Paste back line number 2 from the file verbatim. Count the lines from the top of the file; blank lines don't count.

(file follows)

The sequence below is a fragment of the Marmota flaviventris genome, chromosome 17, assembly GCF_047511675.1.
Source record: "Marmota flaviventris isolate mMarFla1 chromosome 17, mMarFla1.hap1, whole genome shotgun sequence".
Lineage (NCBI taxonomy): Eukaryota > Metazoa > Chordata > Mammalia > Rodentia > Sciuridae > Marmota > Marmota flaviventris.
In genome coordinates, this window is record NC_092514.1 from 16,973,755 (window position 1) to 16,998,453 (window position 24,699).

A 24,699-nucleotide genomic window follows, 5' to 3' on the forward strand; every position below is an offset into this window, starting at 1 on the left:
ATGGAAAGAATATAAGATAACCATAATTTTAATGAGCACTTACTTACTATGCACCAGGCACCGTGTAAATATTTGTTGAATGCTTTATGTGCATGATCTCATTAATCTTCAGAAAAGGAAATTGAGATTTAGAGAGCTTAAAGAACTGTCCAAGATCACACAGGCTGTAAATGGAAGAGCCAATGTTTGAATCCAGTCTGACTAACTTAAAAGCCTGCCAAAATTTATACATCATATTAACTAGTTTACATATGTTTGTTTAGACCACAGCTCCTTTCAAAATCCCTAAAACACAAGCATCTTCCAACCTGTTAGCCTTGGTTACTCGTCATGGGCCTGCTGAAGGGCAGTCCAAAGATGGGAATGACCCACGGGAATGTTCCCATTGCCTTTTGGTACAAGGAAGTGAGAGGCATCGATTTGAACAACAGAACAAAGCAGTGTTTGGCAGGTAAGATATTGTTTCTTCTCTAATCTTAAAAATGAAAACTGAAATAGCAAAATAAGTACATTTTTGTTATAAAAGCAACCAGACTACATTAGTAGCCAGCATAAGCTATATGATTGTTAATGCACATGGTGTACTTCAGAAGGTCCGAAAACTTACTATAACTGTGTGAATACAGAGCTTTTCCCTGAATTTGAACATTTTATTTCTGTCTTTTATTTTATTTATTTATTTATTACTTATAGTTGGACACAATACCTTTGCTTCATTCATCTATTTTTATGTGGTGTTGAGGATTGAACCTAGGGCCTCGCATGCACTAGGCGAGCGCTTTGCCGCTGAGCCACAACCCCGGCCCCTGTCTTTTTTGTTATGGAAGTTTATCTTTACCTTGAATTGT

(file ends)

Source record: "Marmota flaviventris isolate mMarFla1 chromosome 17, mMarFla1.hap1, whole genome shotgun sequence".